insiders/outsiders

The most exclusive after-Oscars party is the Vanity Fair shindig held at Morton’s (a well-known steakhouse on Melrose Ave immediately recognizable by its ivy-covered walls) and although we had friends (associated with the film An Inconvenient Truth) who went to that, E. and I were not among the anointed, chosen few. We went to the Us Weekly party instead, but E and I and my actress friend A. ducked out early. That left us in the car figuring out what to do next: go home and hang out, call it a night?

When in doubt, text-message our Notorious Neighbor. This is how I learned that every year one of the partners of the talent agency Endeavor throws an Oscar party at his house in the hills and it’s supposed to be the prime event for what Defamer once tagged “the scenewhore elite” (after the VF thing, of course). NN was there. “He has wristbands for us,” E told us. Let’s go be scenewhores.

Often it’s more interesting getting into the club or party than being at the thing itself. Cars were lined along both sides of the road, and when we stopped to ask one blonde woman where the house was, she was rude and snide. “Don’t forget your wristbands,” she tossed off over her shoulder. “We won’t,” E said pleasantly, and as we rolled up the window A. muttered, “Don’t be mean just because you’re a thousand years old,” and I couldn’t help adding, “And you’re aging badly.” Catty and low, I know, but satisfying in the moment, because that’s how you strike at the heart of many an LA woman, even when she doesn’t hear you. The woman assumed we were cluelessly crashing (not that she was entirely wrong, but whatever) because it turned out you don’t drive up to the house, you drive to some kind of checkpoint at the bottom of the hill, where you park, receive your wristbands from someone who affirms you’re On The List, then board the shuttle that takes you and others up to the party. The security guards blocking the driveway and walkway leading into the event explained this to us. We tried to get ahold of NN and couldn’t. So we piled back in the car and headed down the hill when NN IM’d us and told us he was on his way to the street to collect us. We turned around and drove back to the house. Security guards met us as we climbed out of the car: “Can I see your wristbands?”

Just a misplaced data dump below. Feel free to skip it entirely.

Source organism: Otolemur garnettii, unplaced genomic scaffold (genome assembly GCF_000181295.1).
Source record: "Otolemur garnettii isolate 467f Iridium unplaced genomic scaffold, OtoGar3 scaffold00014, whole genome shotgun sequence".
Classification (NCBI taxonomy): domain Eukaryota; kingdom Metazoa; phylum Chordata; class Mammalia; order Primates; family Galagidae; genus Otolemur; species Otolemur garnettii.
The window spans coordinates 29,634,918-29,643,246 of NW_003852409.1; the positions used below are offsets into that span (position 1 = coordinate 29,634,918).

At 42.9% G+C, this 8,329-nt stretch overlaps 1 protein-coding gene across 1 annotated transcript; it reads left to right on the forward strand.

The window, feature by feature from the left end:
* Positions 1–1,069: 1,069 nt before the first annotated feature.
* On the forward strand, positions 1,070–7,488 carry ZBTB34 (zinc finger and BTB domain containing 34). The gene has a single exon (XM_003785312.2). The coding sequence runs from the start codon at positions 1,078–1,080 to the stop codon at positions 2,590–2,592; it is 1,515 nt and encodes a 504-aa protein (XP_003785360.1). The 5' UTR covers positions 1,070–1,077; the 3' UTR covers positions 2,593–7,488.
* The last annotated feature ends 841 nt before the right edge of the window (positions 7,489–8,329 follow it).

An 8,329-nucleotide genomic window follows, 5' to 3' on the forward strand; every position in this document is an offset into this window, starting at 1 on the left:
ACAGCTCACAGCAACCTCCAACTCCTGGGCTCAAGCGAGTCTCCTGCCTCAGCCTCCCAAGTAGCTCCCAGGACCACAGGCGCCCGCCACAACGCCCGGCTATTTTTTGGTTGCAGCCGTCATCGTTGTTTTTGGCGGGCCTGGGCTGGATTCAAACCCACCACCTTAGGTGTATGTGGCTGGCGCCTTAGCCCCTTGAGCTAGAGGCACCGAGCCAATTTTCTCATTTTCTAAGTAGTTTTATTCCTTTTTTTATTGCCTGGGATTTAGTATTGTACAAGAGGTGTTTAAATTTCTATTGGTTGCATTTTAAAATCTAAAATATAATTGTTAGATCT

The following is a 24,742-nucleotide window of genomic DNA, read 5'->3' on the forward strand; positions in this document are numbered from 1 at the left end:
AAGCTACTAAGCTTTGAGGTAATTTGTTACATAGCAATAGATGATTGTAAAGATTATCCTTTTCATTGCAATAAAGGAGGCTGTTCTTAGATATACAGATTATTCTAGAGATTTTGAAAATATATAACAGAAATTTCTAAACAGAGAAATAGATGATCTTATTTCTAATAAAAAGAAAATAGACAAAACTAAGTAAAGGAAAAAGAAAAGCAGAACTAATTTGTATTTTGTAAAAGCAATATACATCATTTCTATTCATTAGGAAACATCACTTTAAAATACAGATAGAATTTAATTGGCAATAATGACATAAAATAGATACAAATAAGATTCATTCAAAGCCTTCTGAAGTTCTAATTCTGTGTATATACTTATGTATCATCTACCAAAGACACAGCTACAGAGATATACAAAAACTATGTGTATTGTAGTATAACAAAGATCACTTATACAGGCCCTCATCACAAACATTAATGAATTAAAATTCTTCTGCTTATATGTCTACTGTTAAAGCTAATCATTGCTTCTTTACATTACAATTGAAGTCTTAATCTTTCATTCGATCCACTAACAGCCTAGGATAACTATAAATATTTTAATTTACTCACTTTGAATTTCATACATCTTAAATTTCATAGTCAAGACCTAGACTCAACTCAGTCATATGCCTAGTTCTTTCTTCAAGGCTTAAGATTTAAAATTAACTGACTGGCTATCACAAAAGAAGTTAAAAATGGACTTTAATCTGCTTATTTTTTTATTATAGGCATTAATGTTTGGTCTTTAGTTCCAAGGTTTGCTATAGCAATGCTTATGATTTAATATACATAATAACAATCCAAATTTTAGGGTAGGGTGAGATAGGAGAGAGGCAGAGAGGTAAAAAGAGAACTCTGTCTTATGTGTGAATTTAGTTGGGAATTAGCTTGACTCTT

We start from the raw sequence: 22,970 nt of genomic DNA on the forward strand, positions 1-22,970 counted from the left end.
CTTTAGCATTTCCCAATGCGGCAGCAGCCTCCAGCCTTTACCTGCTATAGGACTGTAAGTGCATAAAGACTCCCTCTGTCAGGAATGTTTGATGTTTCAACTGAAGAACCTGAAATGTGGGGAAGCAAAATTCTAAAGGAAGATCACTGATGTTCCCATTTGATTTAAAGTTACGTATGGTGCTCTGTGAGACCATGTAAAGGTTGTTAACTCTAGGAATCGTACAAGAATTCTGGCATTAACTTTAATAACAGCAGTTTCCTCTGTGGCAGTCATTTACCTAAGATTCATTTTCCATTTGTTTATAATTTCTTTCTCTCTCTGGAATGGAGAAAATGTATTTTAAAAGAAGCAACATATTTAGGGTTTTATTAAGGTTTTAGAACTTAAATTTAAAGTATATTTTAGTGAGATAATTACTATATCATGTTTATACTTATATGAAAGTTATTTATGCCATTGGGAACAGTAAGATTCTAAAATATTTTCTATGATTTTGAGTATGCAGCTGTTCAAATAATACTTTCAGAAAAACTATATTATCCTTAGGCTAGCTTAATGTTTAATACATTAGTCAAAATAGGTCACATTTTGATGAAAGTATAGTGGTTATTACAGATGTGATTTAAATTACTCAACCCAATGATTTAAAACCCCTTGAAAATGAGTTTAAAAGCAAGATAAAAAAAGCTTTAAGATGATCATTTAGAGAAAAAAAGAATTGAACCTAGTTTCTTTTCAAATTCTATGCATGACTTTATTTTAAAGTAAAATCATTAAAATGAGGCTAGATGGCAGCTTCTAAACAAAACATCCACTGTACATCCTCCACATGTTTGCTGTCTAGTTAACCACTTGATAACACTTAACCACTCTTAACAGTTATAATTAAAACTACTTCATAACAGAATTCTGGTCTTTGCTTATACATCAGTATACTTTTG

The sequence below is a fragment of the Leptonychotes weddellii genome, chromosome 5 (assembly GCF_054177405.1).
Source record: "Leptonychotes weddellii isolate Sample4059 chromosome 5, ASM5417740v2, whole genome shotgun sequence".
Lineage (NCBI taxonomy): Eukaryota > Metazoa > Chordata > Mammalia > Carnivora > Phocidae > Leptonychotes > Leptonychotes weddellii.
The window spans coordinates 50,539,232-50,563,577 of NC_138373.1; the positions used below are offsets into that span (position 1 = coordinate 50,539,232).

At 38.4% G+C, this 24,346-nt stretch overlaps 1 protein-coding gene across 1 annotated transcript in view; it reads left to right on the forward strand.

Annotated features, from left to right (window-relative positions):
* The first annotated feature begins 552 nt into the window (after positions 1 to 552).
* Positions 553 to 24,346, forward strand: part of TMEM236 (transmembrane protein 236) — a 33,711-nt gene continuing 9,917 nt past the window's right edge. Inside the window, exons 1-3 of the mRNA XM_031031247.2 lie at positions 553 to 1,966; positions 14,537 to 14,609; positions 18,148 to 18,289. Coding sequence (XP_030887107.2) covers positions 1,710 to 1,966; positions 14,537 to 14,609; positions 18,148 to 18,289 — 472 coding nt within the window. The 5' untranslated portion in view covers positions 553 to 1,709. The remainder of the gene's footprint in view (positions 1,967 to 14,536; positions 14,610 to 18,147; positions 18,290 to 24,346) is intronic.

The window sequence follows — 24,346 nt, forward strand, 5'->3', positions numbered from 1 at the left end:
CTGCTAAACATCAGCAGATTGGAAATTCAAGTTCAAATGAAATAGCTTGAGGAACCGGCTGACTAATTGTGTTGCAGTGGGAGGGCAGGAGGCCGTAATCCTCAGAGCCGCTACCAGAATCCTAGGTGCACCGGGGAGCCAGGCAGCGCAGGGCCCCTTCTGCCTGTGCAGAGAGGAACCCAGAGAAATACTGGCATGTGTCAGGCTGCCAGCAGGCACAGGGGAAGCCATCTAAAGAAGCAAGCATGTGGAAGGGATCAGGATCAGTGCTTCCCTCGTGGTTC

“A friend is bringing them out to us,” E said.

The guards looked at each other and one rolled his eyes: Yeah, right.

He said, “Who’s your friend?”

I said his name — which the guards clearly recognized — just as NN himself yelled our names from behind a crowd of people.

Inside the party was pleasant enough, however anticlimatic. Massive rooms crowded with people and getting more crowded as the night ticked on. Many of the guys, I noticed, had the same hair — flat-ironed and spiky in front. Friends of ours — dot.com people who’d helped produce the global warming film, visiting from the Bay Area — who’d been to the Vanity Fair thing showed up. “This is a much younger crowd than the one we just left,” one of them observed.

“That was the core of the Hollywood power elite,” I said. “This is the group that aims to replace them.”

“Well,” she said, “the power elite didn’t want to talk to us.” Even though their film had just won two Oscars and the man she was with is absolutely revered in the dot.com/business world.

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